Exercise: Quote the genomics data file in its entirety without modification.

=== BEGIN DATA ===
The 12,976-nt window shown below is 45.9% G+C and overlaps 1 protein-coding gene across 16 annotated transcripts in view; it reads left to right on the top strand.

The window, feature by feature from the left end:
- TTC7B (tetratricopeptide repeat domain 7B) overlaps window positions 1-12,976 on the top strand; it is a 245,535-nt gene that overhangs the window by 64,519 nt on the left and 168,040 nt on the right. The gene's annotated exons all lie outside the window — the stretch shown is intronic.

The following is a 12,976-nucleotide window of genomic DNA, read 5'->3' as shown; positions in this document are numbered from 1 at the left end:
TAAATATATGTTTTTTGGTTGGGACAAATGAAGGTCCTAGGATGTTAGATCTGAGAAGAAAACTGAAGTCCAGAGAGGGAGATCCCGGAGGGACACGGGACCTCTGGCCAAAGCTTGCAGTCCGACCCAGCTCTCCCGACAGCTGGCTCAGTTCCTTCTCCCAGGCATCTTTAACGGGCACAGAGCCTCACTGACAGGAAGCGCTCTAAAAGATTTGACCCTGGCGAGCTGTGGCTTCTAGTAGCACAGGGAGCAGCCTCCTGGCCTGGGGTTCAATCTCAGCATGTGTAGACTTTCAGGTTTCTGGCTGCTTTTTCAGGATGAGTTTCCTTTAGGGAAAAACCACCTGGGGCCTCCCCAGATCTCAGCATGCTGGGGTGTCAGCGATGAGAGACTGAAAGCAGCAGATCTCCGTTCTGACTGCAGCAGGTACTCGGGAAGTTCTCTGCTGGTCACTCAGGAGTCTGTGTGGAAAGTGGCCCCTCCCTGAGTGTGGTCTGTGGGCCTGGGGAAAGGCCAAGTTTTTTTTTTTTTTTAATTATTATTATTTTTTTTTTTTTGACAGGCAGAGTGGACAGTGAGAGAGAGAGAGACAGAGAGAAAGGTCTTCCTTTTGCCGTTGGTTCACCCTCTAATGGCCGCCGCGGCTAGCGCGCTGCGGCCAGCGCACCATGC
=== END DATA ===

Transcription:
The 12,976-nt window shown below is 45.9% G+C and overlaps 1 protein-coding gene across 16 annotated transcripts in view; it reads left to right on the top strand.

The window, feature by feature from the left end:
- TTC7B (tetratricopeptide repeat domain 7B) overlaps window positions 1-12,976 on the top strand; it is a 245,535-nt gene that overhangs the window by 64,519 nt on the left and 168,040 nt on the right. The gene's annotated exons all lie outside the window — the stretch shown is intronic.

The following is a 12,976-nucleotide window of genomic DNA, read 5'->3' as shown; positions in this document are numbered from 1 at the left end:
TAAATATATGTTTTTTGGTTGGGACAAATGAAGGTCCTAGGATGTTAGATCTGAGAAGAAAACTGAAGTCCAGAGAGGGAGATCCCGGAGGGACACGGGACCTCTGGCCAAAGCTTGCAGTCCGACCCAGCTCTCCCGACAGCTGGCTCAGTTCCTTCTCCCAGGCATCTTTAACGGGCACAGAGCCTCACTGACAGGAAGCGCTCTAAAAGATTTGACCCTGGCGAGCTGTGGCTTCTAGTAGCACAGGGAGCAGCCTCCTGGCCTGGGGTTCAATCTCAGCATGTGTAGACTTTCAGGTTTCTGGCTGCTTTTTCAGGATGAGTTTCCTTTAGGGAAAAACCACCTGGGGCCTCCCCAGATCTCAGCATGCTGGGGTGTCAGCGATGAGAGACTGAAAGCAGCAGATCTCCGTTCTGACTGCAGCAGGTACTCGGGAAGTTCTCTGCTGGTCACTCAGGAGTCTGTGTGGAAAGTGGCCCCTCCCTGAGTGTGGTCTGTGGGCCTGGGGAAAGGCCAAGTTTTTTTTTTTTTTTAATTATTATTATTTTTTTTTTTTTGACAGGCAGAGTGGACAGTGAGAGAGAGAGAGACAGAGAGAAAGGTCTTCCTTTTGCCGTTGGTTCACCCTCTAATGGCCGCCGCGGCTAGCGCGCTGCGGCCAGCGCACCATGC